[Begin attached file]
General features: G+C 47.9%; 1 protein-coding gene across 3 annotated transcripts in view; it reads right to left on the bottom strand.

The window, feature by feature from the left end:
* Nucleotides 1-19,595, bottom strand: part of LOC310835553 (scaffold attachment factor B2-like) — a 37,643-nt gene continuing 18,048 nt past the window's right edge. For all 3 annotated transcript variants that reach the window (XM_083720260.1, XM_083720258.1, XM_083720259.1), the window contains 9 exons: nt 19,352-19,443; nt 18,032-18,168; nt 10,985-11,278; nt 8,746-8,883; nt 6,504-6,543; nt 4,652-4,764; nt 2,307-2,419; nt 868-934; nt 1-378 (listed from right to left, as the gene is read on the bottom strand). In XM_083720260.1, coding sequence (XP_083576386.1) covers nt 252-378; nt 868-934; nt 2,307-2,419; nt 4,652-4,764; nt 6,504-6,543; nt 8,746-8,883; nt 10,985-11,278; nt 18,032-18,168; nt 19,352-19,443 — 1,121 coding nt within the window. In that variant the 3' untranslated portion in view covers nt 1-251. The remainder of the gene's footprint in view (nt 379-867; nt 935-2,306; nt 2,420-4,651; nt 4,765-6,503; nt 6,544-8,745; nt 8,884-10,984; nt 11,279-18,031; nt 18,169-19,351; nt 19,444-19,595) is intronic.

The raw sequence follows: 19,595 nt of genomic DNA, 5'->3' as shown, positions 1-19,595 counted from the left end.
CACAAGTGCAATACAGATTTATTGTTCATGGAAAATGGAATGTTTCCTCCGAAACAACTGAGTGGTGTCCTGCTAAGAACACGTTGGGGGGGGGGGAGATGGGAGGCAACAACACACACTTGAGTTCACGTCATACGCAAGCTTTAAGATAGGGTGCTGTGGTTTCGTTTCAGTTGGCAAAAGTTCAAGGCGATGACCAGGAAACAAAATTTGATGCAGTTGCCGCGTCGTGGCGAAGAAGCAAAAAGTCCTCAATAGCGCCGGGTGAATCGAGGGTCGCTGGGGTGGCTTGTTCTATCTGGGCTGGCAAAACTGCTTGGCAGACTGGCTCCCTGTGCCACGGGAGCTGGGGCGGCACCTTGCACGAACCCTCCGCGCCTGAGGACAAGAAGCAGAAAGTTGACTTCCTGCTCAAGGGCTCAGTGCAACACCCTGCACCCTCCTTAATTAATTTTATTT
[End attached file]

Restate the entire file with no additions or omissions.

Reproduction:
General features: G+C 47.9%; 1 protein-coding gene across 3 annotated transcripts in view; it reads right to left on the bottom strand.

The window, feature by feature from the left end:
* Nucleotides 1-19,595, bottom strand: part of LOC310835553 (scaffold attachment factor B2-like) — a 37,643-nt gene continuing 18,048 nt past the window's right edge. For all 3 annotated transcript variants that reach the window (XM_083720260.1, XM_083720258.1, XM_083720259.1), the window contains 9 exons: nt 19,352-19,443; nt 18,032-18,168; nt 10,985-11,278; nt 8,746-8,883; nt 6,504-6,543; nt 4,652-4,764; nt 2,307-2,419; nt 868-934; nt 1-378 (listed from right to left, as the gene is read on the bottom strand). In XM_083720260.1, coding sequence (XP_083576386.1) covers nt 252-378; nt 868-934; nt 2,307-2,419; nt 4,652-4,764; nt 6,504-6,543; nt 8,746-8,883; nt 10,985-11,278; nt 18,032-18,168; nt 19,352-19,443 — 1,121 coding nt within the window. In that variant the 3' untranslated portion in view covers nt 1-251. The remainder of the gene's footprint in view (nt 379-867; nt 935-2,306; nt 2,420-4,651; nt 4,765-6,503; nt 6,544-8,745; nt 8,884-10,984; nt 11,279-18,031; nt 18,169-19,351; nt 19,444-19,595) is intronic.

The raw sequence follows: 19,595 nt of genomic DNA, 5'->3' as shown, positions 1-19,595 counted from the left end.
CACAAGTGCAATACAGATTTATTGTTCATGGAAAATGGAATGTTTCCTCCGAAACAACTGAGTGGTGTCCTGCTAAGAACACGTTGGGGGGGGGGGAGATGGGAGGCAACAACACACACTTGAGTTCACGTCATACGCAAGCTTTAAGATAGGGTGCTGTGGTTTCGTTTCAGTTGGCAAAAGTTCAAGGCGATGACCAGGAAACAAAATTTGATGCAGTTGCCGCGTCGTGGCGAAGAAGCAAAAAGTCCTCAATAGCGCCGGGTGAATCGAGGGTCGCTGGGGTGGCTTGTTCTATCTGGGCTGGCAAAACTGCTTGGCAGACTGGCTCCCTGTGCCACGGGAGCTGGGGCGGCACCTTGCACGAACCCTCCGCGCCTGAGGACAAGAAGCAGAAAGTTGACTTCCTGCTCAAGGGCTCAGTGCAACACCCTGCACCCTCCTTAATTAATTTTATTT